Microsofts ubiquitous word processing program, Microsoft Word, celebrates its 18th birthday in 2007, having successfully wended its way through the growing pains of childhood and challenges of adolescence.
Word essentially started as a product known as "Bravo," which was brought to Microsoft in 1981 by Charles Simonyi,who is regarded by many as the father of Word, from Xeroxs Palo Alto Research Center.
Microsofts official Word development team was given the green light in 1982, and the first version was released in 1983 featuring the "WYSIWYG" (What You See Is What You Get) design philosophy, a Microsoft spokesperson told eWEEK.
But the application was not officially released as Word for Windows until 1989, which is the date Microsoft regards as its birthday.
The latest version of the product, Microsoft Office Word 2007, will be released to consumers and small businesses at the end of January, along with the 2007 Microsoft Office suites and Windows Vista.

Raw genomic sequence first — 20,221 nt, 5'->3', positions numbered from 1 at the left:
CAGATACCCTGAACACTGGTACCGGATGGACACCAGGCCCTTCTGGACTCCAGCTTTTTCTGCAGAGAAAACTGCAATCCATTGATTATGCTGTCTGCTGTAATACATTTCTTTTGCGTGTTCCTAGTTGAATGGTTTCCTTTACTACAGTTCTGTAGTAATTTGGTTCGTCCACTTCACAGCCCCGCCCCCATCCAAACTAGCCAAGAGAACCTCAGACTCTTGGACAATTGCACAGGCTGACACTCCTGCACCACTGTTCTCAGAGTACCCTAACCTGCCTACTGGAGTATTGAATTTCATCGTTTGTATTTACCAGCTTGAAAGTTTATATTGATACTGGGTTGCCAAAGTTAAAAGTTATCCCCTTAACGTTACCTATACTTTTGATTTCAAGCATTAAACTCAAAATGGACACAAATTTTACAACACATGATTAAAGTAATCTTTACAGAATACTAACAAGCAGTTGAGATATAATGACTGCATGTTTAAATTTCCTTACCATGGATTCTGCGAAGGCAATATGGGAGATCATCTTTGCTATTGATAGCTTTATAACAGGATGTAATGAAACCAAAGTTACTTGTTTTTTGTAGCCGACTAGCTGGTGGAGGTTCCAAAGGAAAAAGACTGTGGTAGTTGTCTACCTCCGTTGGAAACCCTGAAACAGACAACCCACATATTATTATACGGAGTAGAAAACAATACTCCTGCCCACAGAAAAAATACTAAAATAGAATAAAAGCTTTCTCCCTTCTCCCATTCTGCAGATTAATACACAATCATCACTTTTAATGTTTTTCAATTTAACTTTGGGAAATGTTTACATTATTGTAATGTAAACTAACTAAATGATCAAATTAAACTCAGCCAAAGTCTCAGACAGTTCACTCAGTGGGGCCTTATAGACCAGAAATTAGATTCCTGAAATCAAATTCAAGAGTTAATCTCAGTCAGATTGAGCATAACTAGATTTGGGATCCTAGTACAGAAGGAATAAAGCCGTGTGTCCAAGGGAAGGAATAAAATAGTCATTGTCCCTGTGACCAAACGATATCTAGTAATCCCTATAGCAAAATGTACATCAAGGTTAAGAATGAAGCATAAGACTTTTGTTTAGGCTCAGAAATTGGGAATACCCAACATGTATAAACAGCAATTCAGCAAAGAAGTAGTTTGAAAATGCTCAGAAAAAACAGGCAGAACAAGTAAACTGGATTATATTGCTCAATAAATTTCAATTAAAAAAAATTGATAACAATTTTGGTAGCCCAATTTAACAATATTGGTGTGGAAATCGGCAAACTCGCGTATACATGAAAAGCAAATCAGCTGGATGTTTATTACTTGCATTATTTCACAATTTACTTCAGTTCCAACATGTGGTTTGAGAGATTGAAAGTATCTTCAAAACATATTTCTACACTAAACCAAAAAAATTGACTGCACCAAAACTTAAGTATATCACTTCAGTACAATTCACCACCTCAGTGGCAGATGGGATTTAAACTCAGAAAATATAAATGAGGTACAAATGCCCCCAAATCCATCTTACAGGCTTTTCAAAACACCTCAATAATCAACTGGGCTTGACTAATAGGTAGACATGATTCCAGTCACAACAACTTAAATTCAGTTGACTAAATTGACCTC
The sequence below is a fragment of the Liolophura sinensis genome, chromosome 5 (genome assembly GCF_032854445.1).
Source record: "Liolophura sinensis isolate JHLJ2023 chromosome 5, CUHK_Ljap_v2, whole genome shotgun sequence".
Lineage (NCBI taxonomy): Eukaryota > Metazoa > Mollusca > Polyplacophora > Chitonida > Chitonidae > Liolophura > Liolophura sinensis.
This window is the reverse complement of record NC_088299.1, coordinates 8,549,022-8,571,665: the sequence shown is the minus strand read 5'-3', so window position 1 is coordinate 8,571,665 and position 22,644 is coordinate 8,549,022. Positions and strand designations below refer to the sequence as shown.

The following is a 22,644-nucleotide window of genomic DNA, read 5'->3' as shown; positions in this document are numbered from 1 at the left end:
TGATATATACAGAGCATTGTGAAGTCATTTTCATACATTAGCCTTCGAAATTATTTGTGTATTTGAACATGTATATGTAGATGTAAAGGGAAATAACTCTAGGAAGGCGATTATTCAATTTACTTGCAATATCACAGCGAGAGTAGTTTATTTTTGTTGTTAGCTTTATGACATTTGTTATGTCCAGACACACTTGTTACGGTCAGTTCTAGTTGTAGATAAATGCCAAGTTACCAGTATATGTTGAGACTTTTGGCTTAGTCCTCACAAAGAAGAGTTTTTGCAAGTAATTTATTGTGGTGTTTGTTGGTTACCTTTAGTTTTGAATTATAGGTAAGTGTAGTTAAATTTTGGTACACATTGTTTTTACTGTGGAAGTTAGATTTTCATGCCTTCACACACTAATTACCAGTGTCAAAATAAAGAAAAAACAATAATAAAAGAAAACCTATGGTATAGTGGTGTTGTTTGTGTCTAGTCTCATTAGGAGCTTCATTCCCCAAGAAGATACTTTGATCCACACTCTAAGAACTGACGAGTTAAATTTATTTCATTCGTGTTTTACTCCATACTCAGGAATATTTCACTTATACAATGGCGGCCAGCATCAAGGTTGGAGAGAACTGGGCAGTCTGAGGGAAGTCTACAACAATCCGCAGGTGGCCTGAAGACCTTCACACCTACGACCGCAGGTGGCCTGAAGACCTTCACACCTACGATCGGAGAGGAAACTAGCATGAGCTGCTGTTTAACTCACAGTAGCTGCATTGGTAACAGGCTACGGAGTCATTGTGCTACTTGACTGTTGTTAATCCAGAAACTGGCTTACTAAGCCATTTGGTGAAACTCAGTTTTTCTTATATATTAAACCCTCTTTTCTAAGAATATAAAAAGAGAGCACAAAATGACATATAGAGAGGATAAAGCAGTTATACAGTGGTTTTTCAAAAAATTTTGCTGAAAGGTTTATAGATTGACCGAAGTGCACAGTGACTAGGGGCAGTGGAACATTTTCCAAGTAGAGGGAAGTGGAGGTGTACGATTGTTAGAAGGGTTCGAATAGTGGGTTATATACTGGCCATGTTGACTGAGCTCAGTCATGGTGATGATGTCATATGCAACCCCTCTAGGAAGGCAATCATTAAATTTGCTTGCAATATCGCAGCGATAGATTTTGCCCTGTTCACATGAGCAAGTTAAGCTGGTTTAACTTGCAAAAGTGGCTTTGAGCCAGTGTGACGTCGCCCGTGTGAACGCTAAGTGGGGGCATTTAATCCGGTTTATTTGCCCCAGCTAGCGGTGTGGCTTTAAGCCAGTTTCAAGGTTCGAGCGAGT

There are currently more than 450 million Microsoft Office users worldwide, the spokesperson said.
Microsoft Word grew up in a word-processing market that had more than 300 different titles on multiple platforms, but it was among the earliest applications to appear on OS/2 and Apples Macintosh computers, in addition to versions for MS-DOS, she said.
Early programs such as Electric Pencil gave way to WordStar, WordPerfect and other brands, but Words official release in 1989 was two years ahead of the delivery of WordStar and WordPerfect. Within five years, Word was able to claim a 90 percent share of the word-processing market, the spokesperson said.
One Microsoft executive, corporate vice president Peter Pathe, has been parenting Word since its infancy.
He joined Microsoft in 1991 to manage the development of the TrueType font system, and in 1993 he moved to head the Word Business Unit in Microsofts Desktop Applications Division.
Under his watch, revenues for the business had more than tripled to over $2 billion annually by 1997, and Microsoft Word was the most popular word processing software, the spokesperson said.
Word also made technical gains, being able to browse and edit documents directly from the World Wide Web by 1994 and, in 1995, a single version of Word replaced the many individual language versions previously shipped.
This, along with native support of Unicode character sets and device-independent page layout, let users share e-mail and word processing documents online around the world, she said.